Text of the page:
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Agency/Organization Program Coordinators (A/OPCs) Travel Training

Lesson 3: Travel Card/Account Use and Payment Solutions

What is the appropriate use of the GSA SmartPay® Travel card/account?

The GSA SmartPay Travel cards/accounts may be used ONLY for authorized official travel and travel-related expenses. Official travel expenses are broadly categorized as transportation, lodging, meals and incidentals.

The travel card/account must not be used for personal expenses unrelated to official government travel. This is considered to be misuse of the account or use of a federal payment solution by an authorized user for other than the official government purpose(s) for which it is intended.

To help prevent misuse, the travel card/account may be electronically coded to be rejected at merchant locations that your agency has determined are not necessary for conducting official government business.

Some agencies allow the GSA SmartPay Travel card/account to be used for local travel.

Here’s an example of local travel use:

Sarah is traveling to a training class in Washington, D.C., which is located within the vicinity of her regular duty station. To attend the event, she must either take a taxi or public transportation. Official government travel authorization is not provided or necessary for this class. However, Sarah is able to use her GSA SmartPay Travel card/account because her agency policy has authorized employees to use their IBA travel card for local travel and related expenses.

How does the GSA SmartPay Tax Advantage Travel card/account work?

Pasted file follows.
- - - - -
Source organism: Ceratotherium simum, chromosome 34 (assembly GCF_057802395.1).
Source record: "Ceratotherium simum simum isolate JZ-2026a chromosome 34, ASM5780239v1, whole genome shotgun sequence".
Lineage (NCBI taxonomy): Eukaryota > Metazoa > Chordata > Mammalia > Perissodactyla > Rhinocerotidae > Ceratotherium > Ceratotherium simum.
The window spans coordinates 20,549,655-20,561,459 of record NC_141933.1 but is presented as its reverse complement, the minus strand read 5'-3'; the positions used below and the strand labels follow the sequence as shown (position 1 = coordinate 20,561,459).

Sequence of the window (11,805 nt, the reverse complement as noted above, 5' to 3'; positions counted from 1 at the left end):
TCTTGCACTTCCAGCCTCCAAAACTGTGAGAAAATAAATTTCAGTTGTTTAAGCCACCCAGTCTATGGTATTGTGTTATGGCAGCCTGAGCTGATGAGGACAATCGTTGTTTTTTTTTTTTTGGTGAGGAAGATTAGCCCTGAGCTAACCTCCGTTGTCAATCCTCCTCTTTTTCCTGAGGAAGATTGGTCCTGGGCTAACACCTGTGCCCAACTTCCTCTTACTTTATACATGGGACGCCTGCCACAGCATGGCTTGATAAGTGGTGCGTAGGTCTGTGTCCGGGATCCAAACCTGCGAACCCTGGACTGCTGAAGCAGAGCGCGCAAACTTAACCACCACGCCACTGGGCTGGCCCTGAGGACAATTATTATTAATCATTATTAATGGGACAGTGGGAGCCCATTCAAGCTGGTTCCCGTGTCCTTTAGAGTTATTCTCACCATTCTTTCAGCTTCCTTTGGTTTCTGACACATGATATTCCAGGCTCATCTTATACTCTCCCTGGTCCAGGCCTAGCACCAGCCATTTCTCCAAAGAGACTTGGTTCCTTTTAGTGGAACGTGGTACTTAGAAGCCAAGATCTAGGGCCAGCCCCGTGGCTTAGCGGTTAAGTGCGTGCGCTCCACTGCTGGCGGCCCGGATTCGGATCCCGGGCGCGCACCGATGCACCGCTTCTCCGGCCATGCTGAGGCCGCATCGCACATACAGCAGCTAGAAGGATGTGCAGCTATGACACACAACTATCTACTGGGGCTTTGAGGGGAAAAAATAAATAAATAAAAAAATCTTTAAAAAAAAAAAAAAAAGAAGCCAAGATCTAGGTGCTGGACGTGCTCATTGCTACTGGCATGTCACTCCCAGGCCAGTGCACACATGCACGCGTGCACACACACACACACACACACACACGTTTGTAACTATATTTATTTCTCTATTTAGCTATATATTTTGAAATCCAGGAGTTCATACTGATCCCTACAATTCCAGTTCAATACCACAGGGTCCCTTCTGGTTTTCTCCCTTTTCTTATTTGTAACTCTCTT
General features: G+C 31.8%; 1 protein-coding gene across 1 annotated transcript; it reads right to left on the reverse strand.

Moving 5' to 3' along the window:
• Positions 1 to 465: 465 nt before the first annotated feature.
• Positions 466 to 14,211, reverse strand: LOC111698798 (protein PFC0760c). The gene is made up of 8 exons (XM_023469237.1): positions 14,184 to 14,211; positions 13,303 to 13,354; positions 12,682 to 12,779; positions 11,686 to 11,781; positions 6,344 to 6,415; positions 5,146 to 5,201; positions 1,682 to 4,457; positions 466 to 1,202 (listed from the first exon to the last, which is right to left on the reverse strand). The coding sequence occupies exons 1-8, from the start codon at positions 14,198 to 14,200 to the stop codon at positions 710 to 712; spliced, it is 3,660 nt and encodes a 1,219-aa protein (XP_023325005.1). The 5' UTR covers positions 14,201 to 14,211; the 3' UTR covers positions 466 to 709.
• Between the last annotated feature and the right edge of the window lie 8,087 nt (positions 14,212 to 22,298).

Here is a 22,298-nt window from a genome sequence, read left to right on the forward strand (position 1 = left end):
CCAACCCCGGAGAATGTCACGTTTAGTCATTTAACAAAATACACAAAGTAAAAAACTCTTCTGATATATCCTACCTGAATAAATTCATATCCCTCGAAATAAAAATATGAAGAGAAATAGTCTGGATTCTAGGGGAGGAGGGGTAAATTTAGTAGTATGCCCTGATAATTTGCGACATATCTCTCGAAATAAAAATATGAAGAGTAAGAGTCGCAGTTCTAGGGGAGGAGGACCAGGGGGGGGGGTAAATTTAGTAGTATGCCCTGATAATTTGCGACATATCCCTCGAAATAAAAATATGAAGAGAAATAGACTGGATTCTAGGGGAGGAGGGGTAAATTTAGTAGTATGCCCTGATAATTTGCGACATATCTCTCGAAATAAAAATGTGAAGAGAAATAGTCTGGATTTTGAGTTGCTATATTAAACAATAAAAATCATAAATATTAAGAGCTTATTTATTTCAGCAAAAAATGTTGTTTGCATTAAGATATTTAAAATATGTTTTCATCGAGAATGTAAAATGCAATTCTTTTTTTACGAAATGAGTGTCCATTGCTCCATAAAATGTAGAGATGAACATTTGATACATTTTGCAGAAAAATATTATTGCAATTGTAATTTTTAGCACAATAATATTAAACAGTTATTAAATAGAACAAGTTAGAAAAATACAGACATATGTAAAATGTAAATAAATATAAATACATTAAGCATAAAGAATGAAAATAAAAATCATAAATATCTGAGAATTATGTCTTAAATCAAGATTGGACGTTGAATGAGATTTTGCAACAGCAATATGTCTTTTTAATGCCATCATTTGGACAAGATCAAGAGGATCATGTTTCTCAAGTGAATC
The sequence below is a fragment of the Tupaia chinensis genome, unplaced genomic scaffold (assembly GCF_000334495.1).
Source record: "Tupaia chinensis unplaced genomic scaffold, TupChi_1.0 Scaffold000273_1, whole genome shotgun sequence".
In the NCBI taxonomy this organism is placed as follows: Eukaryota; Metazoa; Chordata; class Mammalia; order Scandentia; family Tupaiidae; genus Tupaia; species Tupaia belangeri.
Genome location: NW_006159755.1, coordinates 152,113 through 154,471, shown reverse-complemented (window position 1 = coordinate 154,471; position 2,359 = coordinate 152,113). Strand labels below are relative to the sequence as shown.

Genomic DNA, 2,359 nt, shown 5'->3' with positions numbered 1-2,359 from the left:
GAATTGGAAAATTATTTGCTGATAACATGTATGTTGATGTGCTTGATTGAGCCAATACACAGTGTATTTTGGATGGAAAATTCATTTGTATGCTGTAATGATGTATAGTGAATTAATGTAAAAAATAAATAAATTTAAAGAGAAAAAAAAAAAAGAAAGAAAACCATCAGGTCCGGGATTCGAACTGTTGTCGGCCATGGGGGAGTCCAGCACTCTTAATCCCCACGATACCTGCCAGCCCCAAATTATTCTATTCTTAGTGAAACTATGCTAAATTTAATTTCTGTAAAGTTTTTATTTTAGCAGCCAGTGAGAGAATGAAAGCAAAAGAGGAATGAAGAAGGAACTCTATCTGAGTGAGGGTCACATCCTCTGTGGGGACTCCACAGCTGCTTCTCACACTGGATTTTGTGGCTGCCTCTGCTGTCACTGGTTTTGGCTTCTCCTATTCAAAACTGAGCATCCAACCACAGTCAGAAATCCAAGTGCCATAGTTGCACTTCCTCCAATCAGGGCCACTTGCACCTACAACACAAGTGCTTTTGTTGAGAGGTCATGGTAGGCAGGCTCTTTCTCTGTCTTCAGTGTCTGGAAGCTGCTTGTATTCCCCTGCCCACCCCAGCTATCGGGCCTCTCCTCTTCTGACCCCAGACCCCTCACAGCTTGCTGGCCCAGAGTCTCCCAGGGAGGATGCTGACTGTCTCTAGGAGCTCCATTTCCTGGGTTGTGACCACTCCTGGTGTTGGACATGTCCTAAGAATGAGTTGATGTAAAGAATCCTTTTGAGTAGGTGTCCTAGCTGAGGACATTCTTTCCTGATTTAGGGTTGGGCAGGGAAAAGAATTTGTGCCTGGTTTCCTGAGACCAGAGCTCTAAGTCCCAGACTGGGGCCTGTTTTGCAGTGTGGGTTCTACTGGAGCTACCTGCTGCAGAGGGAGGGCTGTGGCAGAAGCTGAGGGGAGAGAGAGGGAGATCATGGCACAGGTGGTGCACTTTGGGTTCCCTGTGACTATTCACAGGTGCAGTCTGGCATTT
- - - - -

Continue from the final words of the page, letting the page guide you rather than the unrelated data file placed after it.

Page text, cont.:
The Tax Advantage Travel card/account is issued to an employee designated by the agency/organization in the employee’s name.

Agency/organization program coordinators (A/OPCs) will work with their contractor bank to identify Merchant Category Codes (MCCs) for rental cars and lodging to be excluded from taxes.

Accounts will be established using IBA procedures, to include credit checks or other creditworthiness assessments.

When the card/account is used, invoices will be sent to the employee and the agency/organization for payment via split disbursement.

The CBA portion of the charges will be paid by the agency and the IBA portion of the charges will be the responsibility of the employee.

Agencies/organizations must specify invoice elements in their task order level requirements.

Here’s an example of Tax Advantage Travel account use:

Andrew is on official government travel and is checking into the hotel using his Tax Advantage Travel card/account. The process does not change from how hotel merchants run the card and verify tax exemption status today. The hotel will need to verify (through use of the 6th digit and the BIN) that the payment is being directly provided by the government through the CBA function. Once verified, Andrew will provide any required CBA forms to the hotel. Required forms vary from state to state and can be found on the GSA SmartPay website. Even if the state does not exempt taxes for the IBA transactions today, it is still required to exempt all of the CBA transactions. At the end of the month, when Andrew receives his invoice from the bank, the hotel should already be paid for through his agency’s CBA process. He will just need to pay for his meals and incidentals.

What are some of the strategic payment solutions offered under GSA SmartPay 3?

Strategic payment solutions provide agencies/organizations with increased payment flexibilities and strategies for making payments.

Strategic payment solutions offered under the GSA SmartPay 3 Master Contract include:


  • Replaces the accounts payables process such that electronic transactions take place directly between the government and the supplier.
  • Typically used with merchants who are traditionally paid by convenience check or electronic funds transfer (EFT) and do not accept charge card payments.
  • Examples include straight-through processing, buyer-initiated payments, supplier-initiated payments, procure to pay and other card-not-present solutions.

Mobile Application

  • Provides the ability to access the Electronic Access System (EAS), pay invoices, receive text/email alerts and view statement and payment information over a mobile device.
  • Upon request, your contractor bank provides mobile application capabilities at no additional cost.

Mobile Payments